Coming back to the approach that Nevuchadnetzar’s idol wasn’t actually an avodah zarah, Tosafos in Kesubos 33b utilizes this explanation to elucidate an unbelievable statement made by Rav. Rav said, “Had torture been the threat on Chananya, Mishael, and Azaryah they would have bowed down to the image.” From the account of Rabi Akiva bearing having his flesh combed off with iron combs, asks Tosafos, we see that one is obligated to suffer even the most extreme form of pain and suffering rather than transgress one of the cardinal sins, so how could Rav say that Chananya, Mishael, and Azaryah would have buckled under the pressure of torture?! Rabi Akiva underwent unimaginable pain and he rhetorically exclaimed in response to the disbelief of his talmidim, “All my life I wondered if the opportunity to fulfill this mitzvah would ever come my way, and now that it has I shouldn’t uphold it?!” The mitzvah that Rabi Akiva was referring to, of course, is the mitzvah of b’chol nafshecha – the mitzvah to give up one’s life, if necessary, al kiddush Hashem. It seems clear, then, that included in this mitzvah is that one has to endure even torture if necessary. If so, how could it be that Chananya, Mishael, and Azaryah would have capitulated out of fear of being tortured and bowed down to the avodah zarah? Tosafos answers that since the image was made just for the honor of Nevuchadnetzar, and not for worship, they therefore would not have withstood unbearable suffering for the sake of making a kiddush Hashem that is beyond the letter of the law.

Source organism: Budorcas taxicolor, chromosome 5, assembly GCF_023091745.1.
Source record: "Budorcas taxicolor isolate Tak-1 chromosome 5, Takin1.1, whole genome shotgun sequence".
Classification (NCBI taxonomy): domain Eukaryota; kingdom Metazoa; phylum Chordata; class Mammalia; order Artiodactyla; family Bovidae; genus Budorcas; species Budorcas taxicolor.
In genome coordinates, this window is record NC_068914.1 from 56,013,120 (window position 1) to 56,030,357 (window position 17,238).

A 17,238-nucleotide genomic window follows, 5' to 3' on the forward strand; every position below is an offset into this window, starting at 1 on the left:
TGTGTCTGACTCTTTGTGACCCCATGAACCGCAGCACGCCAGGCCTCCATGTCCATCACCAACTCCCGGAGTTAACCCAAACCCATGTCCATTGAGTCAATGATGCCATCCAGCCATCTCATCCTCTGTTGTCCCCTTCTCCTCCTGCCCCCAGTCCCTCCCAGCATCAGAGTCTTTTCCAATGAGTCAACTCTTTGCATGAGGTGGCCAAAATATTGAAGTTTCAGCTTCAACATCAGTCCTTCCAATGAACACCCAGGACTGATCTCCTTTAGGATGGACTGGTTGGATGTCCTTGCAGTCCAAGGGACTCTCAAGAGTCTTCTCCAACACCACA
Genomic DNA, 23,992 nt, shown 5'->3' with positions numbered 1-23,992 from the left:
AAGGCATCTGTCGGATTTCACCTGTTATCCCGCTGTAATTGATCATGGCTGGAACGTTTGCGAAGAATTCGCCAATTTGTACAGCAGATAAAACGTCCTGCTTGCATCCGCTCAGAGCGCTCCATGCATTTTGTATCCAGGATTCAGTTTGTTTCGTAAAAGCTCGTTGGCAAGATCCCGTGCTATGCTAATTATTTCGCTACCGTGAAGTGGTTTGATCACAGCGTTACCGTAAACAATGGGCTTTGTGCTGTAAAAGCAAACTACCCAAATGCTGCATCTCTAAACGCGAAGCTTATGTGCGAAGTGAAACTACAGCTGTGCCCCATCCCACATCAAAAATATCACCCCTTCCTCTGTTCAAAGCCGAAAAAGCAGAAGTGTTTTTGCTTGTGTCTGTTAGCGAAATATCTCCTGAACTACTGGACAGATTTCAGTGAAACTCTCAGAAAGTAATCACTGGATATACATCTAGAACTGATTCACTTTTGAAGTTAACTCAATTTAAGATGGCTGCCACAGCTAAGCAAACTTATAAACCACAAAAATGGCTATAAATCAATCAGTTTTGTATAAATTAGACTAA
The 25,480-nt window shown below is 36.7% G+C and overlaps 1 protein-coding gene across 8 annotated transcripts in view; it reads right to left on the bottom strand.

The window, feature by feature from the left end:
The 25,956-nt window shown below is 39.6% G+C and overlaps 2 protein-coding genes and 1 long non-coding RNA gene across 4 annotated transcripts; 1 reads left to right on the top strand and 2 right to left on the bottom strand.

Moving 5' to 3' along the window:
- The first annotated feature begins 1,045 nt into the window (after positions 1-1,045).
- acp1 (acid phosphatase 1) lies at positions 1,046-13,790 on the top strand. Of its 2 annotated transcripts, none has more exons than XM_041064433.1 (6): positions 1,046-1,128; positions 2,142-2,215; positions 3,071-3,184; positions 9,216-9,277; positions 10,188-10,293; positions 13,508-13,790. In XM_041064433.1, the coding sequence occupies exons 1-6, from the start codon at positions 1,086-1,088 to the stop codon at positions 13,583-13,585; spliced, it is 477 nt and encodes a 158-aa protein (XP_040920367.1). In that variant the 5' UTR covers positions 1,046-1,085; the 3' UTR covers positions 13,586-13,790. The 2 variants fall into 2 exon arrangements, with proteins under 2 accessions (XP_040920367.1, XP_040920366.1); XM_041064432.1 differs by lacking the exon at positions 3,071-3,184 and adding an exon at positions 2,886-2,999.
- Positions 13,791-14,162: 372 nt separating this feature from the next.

Based on this approach, Tosafos concludes that even in a situation where there is no actual obligation to give up one’s life, it is permissible to voluntarily do so if it will generate a kiddush Hashem. The Rambam, though, argues on this statement and maintains that there is no such thing as voluntary kiddush Hashem. Either it is a full-fledged obligation to give up one’s life, avers the Rambam, or it is strictly prohibited. And, adds the Rambam, if one does give up one’s life in a situation that he was not obligated to do so, that is tantamount to the prohibition of suicide (Hilchos Yesodei Ha’Torah 5:4). Accordingly, the Rambam maintains that the Nevuchadnetzar idol indeed had a status of avodah zarah, and therefore the situation mandated an obligatory kiddush Hashem on the part of Chananya, Mishael, and Azaryah. In this vein, the Rambam in Sefer Hamitzvos (mitzvah 9) describes, in great length, the significance of this showdown between Chananya, Mishael, & Azaryah and Nebuchadnezzar. The Rambam describes how that time period represented a particularly low and disgraceful point in the history of Klal Yisrael, wherein practically everyone was bowing down to this idol. As such, emphasizes the Rambam, the actions of these three great tzaddikim held very special significance. This event, adds the Rambam, serves as the ultimate paradigm of what it means to effect a kiddush Hashem and what it is meant to accomplish. The entire Jewish nation witnessed this singular event at a time when no one else was willing to stand up for Hashem’s honor. It generated an exalted level of kiddush Hashem. In fact, the very continuity of Klal Yisrael was due to this great mesiras nefesh (self-sacrifice).